You wouldn’t think that young Chinese and Americans have too much in common, but two recent news articles suggest that they might.
The first article talks about Millennials in America entering the workforce:
Millennials want more vacation and time for themselves away from the job than young people did 30 years ago, and they also value compensation more, according to a recent study.
Millennials, the youngest generation in American workplaces, may see time off as necessary because of how hard they saw their parents work, said San Diego State University psychology professor Jean Twenge.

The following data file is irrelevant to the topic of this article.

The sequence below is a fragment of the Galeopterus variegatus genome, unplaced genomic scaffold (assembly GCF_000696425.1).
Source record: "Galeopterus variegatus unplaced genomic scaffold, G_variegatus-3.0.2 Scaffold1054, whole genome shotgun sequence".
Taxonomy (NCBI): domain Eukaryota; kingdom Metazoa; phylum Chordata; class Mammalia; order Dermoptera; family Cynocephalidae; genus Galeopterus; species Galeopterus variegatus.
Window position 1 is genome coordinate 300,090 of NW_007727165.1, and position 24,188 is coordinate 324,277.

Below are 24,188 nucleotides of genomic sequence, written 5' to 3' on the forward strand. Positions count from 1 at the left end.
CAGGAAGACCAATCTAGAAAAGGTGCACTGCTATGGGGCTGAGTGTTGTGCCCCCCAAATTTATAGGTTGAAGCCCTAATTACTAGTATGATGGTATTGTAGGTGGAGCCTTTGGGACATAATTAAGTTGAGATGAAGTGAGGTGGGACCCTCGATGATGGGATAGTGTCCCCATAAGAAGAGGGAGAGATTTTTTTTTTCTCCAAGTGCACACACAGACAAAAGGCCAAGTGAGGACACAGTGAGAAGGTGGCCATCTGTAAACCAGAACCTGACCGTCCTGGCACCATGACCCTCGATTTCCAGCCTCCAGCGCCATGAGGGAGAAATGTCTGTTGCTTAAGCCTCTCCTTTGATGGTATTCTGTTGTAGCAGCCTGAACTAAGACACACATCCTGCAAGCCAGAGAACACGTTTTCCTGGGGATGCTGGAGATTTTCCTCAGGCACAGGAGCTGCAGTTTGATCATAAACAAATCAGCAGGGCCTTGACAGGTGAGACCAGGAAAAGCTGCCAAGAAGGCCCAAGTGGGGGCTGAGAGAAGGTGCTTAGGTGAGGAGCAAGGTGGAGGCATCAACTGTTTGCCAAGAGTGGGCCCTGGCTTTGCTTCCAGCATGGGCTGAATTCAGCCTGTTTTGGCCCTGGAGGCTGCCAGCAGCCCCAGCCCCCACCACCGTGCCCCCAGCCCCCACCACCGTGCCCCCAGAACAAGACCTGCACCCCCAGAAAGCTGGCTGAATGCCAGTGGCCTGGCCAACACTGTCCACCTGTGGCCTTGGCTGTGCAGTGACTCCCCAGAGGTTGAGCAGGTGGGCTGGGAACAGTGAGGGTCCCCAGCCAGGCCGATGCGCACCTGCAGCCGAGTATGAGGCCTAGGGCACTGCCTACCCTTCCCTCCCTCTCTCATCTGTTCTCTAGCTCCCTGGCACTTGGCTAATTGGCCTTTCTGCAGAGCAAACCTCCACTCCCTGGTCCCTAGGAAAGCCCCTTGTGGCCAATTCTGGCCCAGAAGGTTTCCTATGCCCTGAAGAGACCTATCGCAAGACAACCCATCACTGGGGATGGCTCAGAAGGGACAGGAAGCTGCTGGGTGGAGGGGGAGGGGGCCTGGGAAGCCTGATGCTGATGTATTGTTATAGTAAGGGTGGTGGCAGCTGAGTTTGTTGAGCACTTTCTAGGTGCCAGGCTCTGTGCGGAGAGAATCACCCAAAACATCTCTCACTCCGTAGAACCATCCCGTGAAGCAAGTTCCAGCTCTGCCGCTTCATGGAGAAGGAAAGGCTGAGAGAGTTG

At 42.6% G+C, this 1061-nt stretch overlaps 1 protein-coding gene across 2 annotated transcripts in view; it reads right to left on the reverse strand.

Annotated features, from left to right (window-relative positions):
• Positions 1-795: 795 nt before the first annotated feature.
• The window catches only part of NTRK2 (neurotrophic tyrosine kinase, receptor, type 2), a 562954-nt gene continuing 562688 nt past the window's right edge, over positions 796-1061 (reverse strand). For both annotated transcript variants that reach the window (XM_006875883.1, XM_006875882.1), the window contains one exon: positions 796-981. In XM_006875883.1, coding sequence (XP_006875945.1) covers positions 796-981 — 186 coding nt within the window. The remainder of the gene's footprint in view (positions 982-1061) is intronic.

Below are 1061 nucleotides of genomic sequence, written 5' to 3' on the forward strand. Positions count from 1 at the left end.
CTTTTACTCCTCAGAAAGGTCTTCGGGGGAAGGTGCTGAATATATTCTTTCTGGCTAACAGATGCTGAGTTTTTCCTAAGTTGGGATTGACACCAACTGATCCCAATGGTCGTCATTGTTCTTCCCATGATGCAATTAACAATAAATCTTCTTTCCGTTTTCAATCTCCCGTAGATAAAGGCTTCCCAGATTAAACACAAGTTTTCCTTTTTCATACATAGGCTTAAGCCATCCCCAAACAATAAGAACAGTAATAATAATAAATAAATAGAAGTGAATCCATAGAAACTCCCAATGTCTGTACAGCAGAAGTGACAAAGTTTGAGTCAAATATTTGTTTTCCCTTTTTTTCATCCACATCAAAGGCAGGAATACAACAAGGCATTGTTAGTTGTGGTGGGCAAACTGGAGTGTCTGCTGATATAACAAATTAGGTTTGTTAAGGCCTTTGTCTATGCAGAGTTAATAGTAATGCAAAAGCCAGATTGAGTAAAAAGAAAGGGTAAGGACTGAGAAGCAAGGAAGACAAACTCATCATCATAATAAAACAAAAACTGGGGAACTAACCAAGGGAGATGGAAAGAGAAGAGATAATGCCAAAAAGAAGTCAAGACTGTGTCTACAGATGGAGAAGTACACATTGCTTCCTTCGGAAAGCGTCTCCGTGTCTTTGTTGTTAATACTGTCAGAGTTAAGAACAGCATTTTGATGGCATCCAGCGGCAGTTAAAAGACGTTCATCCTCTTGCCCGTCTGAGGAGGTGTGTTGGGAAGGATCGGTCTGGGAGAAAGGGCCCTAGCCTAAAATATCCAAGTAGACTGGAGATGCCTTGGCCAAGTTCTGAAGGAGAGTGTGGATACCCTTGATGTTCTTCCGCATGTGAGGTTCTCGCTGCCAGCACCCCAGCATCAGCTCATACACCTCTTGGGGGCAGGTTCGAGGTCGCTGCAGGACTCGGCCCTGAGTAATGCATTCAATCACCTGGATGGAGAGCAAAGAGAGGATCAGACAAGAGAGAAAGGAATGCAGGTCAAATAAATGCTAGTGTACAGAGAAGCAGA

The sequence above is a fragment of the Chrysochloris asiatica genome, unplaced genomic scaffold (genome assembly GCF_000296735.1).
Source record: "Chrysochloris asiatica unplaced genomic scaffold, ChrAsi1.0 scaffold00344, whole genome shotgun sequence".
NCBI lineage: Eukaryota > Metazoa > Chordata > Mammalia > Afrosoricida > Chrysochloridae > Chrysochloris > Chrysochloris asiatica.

Today there’s an article talking about how young Chinese workers are getting pickier about the jobs they’re looking for:
Their attitudes and expectations are vastly different from those of their parents, who hunkered down onassembly lines for little pay and helped turn China into a manufacturing juggernaut. Many younger workers won’t do the sweatshop jobs their parents did. They grew up with greater prosperity in families limited by theone-child policy. They are more used to getting their way.
“It’s true that we’re less willing to eat bitterness,” Chen said with a chuckle, using a popular Chinese phrase for enduring hardship. “We’re better educated. We know we have rights. Times have changed.”
Very interesting to see these similar attitudes emerging amongst similar aged people in wildly different countries.